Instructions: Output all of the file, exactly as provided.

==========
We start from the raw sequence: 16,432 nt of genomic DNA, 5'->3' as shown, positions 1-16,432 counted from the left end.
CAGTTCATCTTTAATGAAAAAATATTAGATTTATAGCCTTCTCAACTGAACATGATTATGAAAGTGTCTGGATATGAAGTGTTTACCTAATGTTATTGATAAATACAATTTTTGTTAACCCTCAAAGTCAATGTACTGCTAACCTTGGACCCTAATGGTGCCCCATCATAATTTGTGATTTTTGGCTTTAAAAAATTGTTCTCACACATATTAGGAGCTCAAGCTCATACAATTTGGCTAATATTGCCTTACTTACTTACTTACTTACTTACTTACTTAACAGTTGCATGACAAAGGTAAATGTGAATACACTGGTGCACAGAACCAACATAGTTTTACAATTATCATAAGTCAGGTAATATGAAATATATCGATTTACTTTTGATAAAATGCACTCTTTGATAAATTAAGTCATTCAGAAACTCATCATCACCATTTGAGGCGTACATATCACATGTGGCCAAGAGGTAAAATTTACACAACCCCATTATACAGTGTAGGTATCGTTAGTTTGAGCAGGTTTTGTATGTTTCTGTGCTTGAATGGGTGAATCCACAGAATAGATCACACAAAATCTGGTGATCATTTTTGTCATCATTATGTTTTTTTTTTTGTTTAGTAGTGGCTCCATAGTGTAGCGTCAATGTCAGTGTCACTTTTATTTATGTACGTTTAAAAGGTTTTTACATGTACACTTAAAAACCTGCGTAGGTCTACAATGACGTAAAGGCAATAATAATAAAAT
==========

We start from the raw sequence: 16,432 nt of genomic DNA, 5'->3' as shown, positions 1-16,432 counted from the left end.
CAGTTCATCTTTAATGAAAAAATATTAGATTTATAGCCTTCTCAACTGAACATGATTATGAAAGTGTCTGGATATGAAGTGTTTACCTAATGTTATTGATAAATACAATTTTTGTTAACCCTCAAAGTCAATGTACTGCTAACCTTGGACCCTAATGGTGCCCCATCATAATTTGTGATTTTTGGCTTTAAAAAATTGTTCTCACACATATTAGGAGCTCAAGCTCATACAATTTGGCTAATATTGCCTTACTTACTTACTTACTTACTTACTTACTTAACAGTTGCATGACAAAGGTAAATGTGAATACACTGGTGCACAGAACCAACATAGTTTTACAATTATCATAAGTCAGGTAATATGAAATATATCGATTTACTTTTGATAAAATGCACTCTTTGATAAATTAAGTCATTCAGAAACTCATCATCACCATTTGAGGCGTACATATCACATGTGGCCAAGAGGTAAAATTTACACAACCCCATTATACAGTGTAGGTATCGTTAGTTTGAGCAGGTTTTGTATGTTTCTGTGCTTGAATGGGTGAATCCACAGAATAGATCACACAAAATCTGGTGATCATTTTTGTCATCATTATGTTTTTTTTTTTGTTTAGTAGTGGCTCCATAGTGTAGCGTCAATGTCAGTGTCACTTTTATTTATGTACGTTTAAAAGGTTTTTACATGTACACTTAAAAACCTGCGTAGGTCTACAATGACGTAAAGGCAATAATAATAAAAT